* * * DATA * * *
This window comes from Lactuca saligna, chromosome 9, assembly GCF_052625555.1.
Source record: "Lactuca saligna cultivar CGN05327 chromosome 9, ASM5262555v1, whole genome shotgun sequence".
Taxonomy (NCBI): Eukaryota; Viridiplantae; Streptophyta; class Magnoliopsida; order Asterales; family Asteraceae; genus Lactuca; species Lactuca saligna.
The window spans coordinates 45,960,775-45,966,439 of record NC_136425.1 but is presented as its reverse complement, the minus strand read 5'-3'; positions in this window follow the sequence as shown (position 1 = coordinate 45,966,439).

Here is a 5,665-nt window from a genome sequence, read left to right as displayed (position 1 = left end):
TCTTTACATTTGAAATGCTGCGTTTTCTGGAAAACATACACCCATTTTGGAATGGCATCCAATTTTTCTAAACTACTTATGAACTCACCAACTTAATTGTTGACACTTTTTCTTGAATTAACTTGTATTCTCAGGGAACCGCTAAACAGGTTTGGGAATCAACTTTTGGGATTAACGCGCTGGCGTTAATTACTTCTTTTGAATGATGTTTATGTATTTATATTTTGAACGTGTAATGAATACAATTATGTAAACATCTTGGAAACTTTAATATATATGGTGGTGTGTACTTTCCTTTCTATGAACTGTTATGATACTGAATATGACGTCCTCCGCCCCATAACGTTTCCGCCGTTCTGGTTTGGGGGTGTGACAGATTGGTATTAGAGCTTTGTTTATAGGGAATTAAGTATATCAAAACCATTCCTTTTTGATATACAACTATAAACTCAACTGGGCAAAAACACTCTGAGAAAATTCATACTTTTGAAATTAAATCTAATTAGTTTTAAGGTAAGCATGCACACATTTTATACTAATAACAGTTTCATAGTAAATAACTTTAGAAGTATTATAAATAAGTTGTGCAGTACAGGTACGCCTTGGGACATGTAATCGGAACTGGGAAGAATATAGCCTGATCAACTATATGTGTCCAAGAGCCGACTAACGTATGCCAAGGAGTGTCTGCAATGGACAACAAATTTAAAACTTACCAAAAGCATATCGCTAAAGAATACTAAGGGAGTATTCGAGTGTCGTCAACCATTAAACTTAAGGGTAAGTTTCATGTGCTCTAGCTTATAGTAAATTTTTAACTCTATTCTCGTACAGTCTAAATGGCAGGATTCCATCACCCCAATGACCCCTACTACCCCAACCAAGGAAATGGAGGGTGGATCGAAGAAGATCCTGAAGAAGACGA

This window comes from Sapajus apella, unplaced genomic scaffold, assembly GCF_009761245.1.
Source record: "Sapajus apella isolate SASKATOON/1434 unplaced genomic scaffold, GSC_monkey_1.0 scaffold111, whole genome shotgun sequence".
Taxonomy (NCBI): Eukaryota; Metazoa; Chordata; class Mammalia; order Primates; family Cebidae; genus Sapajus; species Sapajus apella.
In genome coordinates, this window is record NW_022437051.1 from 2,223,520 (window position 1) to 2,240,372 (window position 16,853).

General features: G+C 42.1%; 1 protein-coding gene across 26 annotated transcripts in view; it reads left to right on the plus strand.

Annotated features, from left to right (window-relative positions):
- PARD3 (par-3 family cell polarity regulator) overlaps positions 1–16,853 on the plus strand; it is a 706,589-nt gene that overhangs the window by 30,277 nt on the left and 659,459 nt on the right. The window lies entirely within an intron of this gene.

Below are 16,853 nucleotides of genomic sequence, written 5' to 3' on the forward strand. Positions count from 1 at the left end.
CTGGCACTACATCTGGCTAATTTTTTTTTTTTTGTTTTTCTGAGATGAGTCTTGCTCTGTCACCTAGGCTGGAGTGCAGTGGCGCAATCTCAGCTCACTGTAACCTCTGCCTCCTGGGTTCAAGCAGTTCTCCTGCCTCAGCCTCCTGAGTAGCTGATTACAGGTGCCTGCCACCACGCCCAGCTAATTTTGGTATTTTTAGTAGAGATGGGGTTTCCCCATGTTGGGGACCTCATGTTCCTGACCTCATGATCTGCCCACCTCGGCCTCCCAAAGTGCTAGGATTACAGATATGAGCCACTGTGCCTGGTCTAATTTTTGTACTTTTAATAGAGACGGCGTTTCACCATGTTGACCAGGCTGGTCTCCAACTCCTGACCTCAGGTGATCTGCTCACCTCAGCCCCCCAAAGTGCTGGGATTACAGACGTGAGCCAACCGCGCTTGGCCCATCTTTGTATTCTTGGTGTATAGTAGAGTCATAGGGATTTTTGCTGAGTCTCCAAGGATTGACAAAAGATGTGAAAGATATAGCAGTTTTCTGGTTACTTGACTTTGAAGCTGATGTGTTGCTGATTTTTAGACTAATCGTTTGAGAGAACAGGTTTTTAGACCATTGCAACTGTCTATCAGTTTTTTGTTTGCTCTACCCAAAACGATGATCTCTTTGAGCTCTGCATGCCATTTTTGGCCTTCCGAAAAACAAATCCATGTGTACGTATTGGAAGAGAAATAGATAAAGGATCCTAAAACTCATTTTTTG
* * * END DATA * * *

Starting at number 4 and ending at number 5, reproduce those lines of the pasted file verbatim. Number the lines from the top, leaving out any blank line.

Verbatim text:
The window spans coordinates 45,960,775-45,966,439 of record NC_136425.1 but is presented as its reverse complement, the minus strand read 5'-3'; positions in this window follow the sequence as shown (position 1 = coordinate 45,966,439).

Here is a 5,665-nt window from a genome sequence, read left to right as displayed (position 1 = left end):